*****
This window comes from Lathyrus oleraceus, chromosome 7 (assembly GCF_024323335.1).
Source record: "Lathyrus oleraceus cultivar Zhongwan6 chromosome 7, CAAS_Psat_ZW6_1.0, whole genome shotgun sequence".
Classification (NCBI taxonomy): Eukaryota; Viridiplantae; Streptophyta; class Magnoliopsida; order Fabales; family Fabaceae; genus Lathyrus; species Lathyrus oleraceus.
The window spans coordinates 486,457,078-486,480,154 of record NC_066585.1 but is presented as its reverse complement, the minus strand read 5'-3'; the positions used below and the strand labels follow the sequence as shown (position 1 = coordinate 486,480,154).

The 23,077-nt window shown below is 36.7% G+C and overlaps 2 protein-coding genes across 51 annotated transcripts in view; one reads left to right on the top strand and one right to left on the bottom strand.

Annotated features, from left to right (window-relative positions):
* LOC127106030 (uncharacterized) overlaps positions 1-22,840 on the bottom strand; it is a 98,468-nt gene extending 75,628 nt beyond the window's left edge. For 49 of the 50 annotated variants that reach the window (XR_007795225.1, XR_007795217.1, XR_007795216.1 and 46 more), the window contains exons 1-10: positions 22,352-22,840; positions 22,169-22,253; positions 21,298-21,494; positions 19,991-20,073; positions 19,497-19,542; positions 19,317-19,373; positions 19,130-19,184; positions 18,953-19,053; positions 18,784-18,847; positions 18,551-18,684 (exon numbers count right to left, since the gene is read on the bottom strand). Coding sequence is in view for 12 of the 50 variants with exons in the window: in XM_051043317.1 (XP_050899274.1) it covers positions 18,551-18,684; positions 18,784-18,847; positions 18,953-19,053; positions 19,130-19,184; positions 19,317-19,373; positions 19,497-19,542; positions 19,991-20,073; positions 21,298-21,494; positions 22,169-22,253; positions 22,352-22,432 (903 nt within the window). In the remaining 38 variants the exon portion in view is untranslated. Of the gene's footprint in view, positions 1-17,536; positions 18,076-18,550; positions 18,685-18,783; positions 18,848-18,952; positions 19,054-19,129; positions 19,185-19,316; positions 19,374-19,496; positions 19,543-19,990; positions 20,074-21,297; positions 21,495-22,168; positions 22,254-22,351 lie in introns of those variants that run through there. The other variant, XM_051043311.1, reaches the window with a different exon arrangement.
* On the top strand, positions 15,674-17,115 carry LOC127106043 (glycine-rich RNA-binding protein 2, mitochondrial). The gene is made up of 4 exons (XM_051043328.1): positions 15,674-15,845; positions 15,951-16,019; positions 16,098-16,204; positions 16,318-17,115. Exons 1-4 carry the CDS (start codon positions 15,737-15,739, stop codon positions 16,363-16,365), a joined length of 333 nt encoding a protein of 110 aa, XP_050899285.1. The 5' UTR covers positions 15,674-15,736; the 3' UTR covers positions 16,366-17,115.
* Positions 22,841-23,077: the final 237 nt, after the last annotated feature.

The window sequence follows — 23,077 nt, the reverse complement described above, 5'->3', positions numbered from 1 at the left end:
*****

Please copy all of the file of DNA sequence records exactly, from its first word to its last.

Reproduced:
This window comes from Lathyrus oleraceus, chromosome 7 (assembly GCF_024323335.1).
Source record: "Lathyrus oleraceus cultivar Zhongwan6 chromosome 7, CAAS_Psat_ZW6_1.0, whole genome shotgun sequence".
Classification (NCBI taxonomy): Eukaryota; Viridiplantae; Streptophyta; class Magnoliopsida; order Fabales; family Fabaceae; genus Lathyrus; species Lathyrus oleraceus.
The window spans coordinates 486,457,078-486,480,154 of record NC_066585.1 but is presented as its reverse complement, the minus strand read 5'-3'; the positions used below and the strand labels follow the sequence as shown (position 1 = coordinate 486,480,154).

The 23,077-nt window shown below is 36.7% G+C and overlaps 2 protein-coding genes across 51 annotated transcripts in view; one reads left to right on the top strand and one right to left on the bottom strand.

Annotated features, from left to right (window-relative positions):
* LOC127106030 (uncharacterized) overlaps positions 1-22,840 on the bottom strand; it is a 98,468-nt gene extending 75,628 nt beyond the window's left edge. For 49 of the 50 annotated variants that reach the window (XR_007795225.1, XR_007795217.1, XR_007795216.1 and 46 more), the window contains exons 1-10: positions 22,352-22,840; positions 22,169-22,253; positions 21,298-21,494; positions 19,991-20,073; positions 19,497-19,542; positions 19,317-19,373; positions 19,130-19,184; positions 18,953-19,053; positions 18,784-18,847; positions 18,551-18,684 (exon numbers count right to left, since the gene is read on the bottom strand). Coding sequence is in view for 12 of the 50 variants with exons in the window: in XM_051043317.1 (XP_050899274.1) it covers positions 18,551-18,684; positions 18,784-18,847; positions 18,953-19,053; positions 19,130-19,184; positions 19,317-19,373; positions 19,497-19,542; positions 19,991-20,073; positions 21,298-21,494; positions 22,169-22,253; positions 22,352-22,432 (903 nt within the window). In the remaining 38 variants the exon portion in view is untranslated. Of the gene's footprint in view, positions 1-17,536; positions 18,076-18,550; positions 18,685-18,783; positions 18,848-18,952; positions 19,054-19,129; positions 19,185-19,316; positions 19,374-19,496; positions 19,543-19,990; positions 20,074-21,297; positions 21,495-22,168; positions 22,254-22,351 lie in introns of those variants that run through there. The other variant, XM_051043311.1, reaches the window with a different exon arrangement.
* On the top strand, positions 15,674-17,115 carry LOC127106043 (glycine-rich RNA-binding protein 2, mitochondrial). The gene is made up of 4 exons (XM_051043328.1): positions 15,674-15,845; positions 15,951-16,019; positions 16,098-16,204; positions 16,318-17,115. Exons 1-4 carry the CDS (start codon positions 15,737-15,739, stop codon positions 16,363-16,365), a joined length of 333 nt encoding a protein of 110 aa, XP_050899285.1. The 5' UTR covers positions 15,674-15,736; the 3' UTR covers positions 16,366-17,115.
* Positions 22,841-23,077: the final 237 nt, after the last annotated feature.

The window sequence follows — 23,077 nt, the reverse complement described above, 5'->3', positions numbered from 1 at the left end: